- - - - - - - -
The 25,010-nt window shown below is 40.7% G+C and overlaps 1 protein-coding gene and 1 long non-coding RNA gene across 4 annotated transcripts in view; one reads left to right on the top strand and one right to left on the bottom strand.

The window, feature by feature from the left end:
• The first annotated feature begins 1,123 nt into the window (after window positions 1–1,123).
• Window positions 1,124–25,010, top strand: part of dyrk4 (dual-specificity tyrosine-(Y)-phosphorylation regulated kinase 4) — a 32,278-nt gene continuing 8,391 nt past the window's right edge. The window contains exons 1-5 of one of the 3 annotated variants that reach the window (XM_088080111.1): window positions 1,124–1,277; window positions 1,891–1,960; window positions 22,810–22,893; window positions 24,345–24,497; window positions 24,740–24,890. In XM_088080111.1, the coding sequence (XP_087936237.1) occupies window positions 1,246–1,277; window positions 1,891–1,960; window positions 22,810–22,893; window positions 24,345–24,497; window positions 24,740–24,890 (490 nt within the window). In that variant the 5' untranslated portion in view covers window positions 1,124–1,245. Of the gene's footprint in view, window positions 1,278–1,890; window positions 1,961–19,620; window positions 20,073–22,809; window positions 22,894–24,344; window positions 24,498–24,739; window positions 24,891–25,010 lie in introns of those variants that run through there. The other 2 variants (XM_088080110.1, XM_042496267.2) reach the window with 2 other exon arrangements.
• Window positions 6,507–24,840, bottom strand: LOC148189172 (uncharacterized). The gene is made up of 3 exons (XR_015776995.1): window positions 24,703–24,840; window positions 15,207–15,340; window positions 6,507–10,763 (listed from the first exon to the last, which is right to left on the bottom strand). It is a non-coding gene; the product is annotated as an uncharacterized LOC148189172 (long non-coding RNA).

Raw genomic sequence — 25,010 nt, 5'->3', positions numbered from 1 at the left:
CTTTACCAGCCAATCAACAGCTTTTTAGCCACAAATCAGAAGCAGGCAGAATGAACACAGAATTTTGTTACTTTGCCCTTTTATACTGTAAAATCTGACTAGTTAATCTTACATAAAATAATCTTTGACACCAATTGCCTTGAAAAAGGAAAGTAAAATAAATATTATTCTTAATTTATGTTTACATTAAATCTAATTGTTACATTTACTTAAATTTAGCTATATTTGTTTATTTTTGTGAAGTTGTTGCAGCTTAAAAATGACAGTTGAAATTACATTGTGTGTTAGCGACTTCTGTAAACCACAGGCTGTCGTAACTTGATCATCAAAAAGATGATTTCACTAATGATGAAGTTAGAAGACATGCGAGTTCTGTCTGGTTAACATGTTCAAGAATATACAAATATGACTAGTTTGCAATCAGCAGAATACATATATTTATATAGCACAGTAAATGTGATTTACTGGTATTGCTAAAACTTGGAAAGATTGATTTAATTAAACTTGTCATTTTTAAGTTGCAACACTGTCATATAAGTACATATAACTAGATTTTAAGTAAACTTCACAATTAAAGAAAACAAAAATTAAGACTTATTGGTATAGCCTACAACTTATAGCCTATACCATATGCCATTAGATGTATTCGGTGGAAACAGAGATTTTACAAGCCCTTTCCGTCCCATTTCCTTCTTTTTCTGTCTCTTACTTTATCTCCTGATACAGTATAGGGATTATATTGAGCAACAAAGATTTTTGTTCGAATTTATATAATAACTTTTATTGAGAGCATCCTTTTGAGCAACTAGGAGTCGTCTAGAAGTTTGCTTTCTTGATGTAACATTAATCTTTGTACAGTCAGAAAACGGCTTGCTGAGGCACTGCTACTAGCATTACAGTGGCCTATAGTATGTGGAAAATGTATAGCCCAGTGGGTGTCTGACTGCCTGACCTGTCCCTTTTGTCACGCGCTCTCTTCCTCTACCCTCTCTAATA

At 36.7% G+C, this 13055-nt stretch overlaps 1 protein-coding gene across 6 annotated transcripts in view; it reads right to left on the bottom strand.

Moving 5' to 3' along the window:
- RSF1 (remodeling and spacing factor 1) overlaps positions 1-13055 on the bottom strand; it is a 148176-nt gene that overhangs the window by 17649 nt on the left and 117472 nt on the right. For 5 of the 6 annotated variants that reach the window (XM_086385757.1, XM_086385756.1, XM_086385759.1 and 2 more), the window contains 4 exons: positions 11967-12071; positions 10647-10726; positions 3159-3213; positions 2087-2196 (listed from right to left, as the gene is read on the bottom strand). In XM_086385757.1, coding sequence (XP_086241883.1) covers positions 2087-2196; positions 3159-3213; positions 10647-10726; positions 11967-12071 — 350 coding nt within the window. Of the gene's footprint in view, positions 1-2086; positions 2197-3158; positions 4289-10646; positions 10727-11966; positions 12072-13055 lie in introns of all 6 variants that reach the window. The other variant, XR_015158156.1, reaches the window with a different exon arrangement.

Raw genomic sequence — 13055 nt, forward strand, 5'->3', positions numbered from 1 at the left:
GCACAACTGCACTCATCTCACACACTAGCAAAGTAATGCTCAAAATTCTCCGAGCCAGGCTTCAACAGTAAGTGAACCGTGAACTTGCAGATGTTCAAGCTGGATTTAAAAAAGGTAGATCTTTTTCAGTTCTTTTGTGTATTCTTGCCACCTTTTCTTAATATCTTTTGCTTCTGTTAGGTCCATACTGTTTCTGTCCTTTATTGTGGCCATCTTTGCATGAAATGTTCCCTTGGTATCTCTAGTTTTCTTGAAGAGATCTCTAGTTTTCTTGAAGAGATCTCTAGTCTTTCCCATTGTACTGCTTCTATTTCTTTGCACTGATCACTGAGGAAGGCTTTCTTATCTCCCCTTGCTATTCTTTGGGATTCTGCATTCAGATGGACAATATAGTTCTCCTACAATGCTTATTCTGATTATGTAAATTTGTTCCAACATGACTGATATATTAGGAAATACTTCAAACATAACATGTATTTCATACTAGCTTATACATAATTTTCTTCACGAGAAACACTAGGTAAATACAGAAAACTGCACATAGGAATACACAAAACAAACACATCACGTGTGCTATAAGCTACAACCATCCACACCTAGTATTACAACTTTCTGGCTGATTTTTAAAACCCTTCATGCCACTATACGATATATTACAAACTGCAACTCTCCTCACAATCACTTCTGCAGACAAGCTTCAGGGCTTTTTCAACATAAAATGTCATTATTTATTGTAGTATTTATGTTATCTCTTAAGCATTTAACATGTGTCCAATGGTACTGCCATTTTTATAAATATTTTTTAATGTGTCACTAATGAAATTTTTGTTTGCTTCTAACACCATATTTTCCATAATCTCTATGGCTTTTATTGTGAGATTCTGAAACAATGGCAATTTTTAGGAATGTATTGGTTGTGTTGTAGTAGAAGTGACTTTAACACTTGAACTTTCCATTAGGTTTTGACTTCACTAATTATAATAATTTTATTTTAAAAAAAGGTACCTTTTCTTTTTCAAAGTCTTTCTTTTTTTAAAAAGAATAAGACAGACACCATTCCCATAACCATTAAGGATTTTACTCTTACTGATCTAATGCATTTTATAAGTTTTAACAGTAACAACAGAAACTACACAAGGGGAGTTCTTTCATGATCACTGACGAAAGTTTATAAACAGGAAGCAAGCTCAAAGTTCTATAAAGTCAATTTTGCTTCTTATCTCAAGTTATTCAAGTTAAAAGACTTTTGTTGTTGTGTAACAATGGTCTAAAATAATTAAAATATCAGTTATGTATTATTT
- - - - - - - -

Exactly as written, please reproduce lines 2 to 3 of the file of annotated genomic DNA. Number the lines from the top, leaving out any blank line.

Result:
The window, feature by feature from the left end:
• The first annotated feature begins 1,123 nt into the window (after window positions 1–1,123).